The practice of using dentition to chronologically age human skeletal remains is split into two halves, depending on the whether the skeleton is that of a subadult or adult. This blog post is going to discuss using dentition to age subadults.
Due to the abundance of teeth found in many archaeological, forensic, paleontological, and anthropological contexts and because of the regular tooth formation and eruption times, dental development is the most widely used technique for aging subadult remains. As stated in my previous blog post, several elements of the human skeleton begin the stages of epiphyseal fusion alongside the conclusion of tooth eruption; these two techniques (dentition and epiphyseal closure) are often used complementary to each other to help age sub-adults. When it comes to subadult tooth emergence there are four stages:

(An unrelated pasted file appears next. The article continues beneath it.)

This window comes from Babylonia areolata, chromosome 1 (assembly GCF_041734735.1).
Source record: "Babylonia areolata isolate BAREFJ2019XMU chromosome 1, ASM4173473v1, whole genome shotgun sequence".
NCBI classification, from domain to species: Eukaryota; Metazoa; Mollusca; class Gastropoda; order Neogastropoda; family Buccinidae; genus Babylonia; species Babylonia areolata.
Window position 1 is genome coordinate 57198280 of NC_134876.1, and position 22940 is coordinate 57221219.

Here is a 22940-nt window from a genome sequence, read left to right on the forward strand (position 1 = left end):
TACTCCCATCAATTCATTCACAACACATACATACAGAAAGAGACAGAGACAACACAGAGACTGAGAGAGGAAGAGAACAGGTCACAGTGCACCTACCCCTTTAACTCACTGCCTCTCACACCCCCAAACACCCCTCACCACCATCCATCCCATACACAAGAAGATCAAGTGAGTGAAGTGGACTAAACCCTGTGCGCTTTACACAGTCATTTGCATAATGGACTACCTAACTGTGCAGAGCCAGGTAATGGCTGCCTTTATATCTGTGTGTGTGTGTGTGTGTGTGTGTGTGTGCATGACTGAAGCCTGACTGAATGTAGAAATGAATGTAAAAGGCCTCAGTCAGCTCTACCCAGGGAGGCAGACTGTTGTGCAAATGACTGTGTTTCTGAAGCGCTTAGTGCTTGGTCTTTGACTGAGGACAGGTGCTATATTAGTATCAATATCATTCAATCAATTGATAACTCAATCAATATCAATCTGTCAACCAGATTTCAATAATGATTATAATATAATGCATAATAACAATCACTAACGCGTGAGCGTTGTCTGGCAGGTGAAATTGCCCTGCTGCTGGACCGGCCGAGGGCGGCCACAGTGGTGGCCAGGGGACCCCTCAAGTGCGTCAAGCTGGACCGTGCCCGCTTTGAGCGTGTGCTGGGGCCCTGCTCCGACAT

Stage 1 is where most of the deciduous teeth, commonly referred to as ‘milk teeth’, emerge during the second year of life.
Stage 2, during this stage the two permanent incisors and the first permanent molar emerge, this stage typically occurs between the age of six and eight years.
Stage 3, occurs between the age of ten and twelve and it involves the emergence of the permanent canines, premolars, and second molars.
Stage 4, or the final stage involves the third molar emerging around the age of eighteen years.
When looking at dentition you must look at all aspects of emergence and not just at the fully erupted tooth, which includes the completeness of all roots and crowns (formation) and the position of each tooth relative to the alveolar margin (eruption).
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